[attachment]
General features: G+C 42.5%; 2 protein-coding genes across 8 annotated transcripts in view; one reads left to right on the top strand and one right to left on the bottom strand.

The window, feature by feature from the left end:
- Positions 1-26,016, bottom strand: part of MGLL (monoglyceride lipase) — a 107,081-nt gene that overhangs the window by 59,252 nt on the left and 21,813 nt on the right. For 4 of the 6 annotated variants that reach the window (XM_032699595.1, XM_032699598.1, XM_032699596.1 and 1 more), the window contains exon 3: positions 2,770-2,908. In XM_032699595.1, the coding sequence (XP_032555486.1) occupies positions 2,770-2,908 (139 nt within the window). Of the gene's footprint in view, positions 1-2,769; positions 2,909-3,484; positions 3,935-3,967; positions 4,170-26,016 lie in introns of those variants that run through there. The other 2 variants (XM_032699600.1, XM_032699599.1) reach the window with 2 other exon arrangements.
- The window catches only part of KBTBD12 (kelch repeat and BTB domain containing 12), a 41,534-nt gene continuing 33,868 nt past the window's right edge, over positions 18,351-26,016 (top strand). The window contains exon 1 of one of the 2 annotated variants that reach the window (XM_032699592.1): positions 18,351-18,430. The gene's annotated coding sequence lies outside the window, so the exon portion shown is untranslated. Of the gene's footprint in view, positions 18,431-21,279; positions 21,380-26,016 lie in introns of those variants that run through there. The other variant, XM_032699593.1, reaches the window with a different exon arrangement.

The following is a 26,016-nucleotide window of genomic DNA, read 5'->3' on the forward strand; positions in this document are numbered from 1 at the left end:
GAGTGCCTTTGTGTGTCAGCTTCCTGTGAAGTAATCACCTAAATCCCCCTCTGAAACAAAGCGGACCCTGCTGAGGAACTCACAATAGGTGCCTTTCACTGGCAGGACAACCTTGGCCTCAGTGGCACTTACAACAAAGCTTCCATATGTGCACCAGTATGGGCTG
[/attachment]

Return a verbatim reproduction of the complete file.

General features: G+C 42.5%; 2 protein-coding genes across 8 annotated transcripts in view; one reads left to right on the top strand and one right to left on the bottom strand.

The window, feature by feature from the left end:
- Positions 1-26,016, bottom strand: part of MGLL (monoglyceride lipase) — a 107,081-nt gene that overhangs the window by 59,252 nt on the left and 21,813 nt on the right. For 4 of the 6 annotated variants that reach the window (XM_032699595.1, XM_032699598.1, XM_032699596.1 and 1 more), the window contains exon 3: positions 2,770-2,908. In XM_032699595.1, the coding sequence (XP_032555486.1) occupies positions 2,770-2,908 (139 nt within the window). Of the gene's footprint in view, positions 1-2,769; positions 2,909-3,484; positions 3,935-3,967; positions 4,170-26,016 lie in introns of those variants that run through there. The other 2 variants (XM_032699600.1, XM_032699599.1) reach the window with 2 other exon arrangements.
- The window catches only part of KBTBD12 (kelch repeat and BTB domain containing 12), a 41,534-nt gene continuing 33,868 nt past the window's right edge, over positions 18,351-26,016 (top strand). The window contains exon 1 of one of the 2 annotated variants that reach the window (XM_032699592.1): positions 18,351-18,430. The gene's annotated coding sequence lies outside the window, so the exon portion shown is untranslated. Of the gene's footprint in view, positions 18,431-21,279; positions 21,380-26,016 lie in introns of those variants that run through there. The other variant, XM_032699593.1, reaches the window with a different exon arrangement.

The following is a 26,016-nucleotide window of genomic DNA, read 5'->3' on the forward strand; positions in this document are numbered from 1 at the left end:
GAGTGCCTTTGTGTGTCAGCTTCCTGTGAAGTAATCACCTAAATCCCCCTCTGAAACAAAGCGGACCCTGCTGAGGAACTCACAATAGGTGCCTTTCACTGGCAGGACAACCTTGGCCTCAGTGGCACTTACAACAAAGCTTCCATATGTGCACCAGTATGGGCTG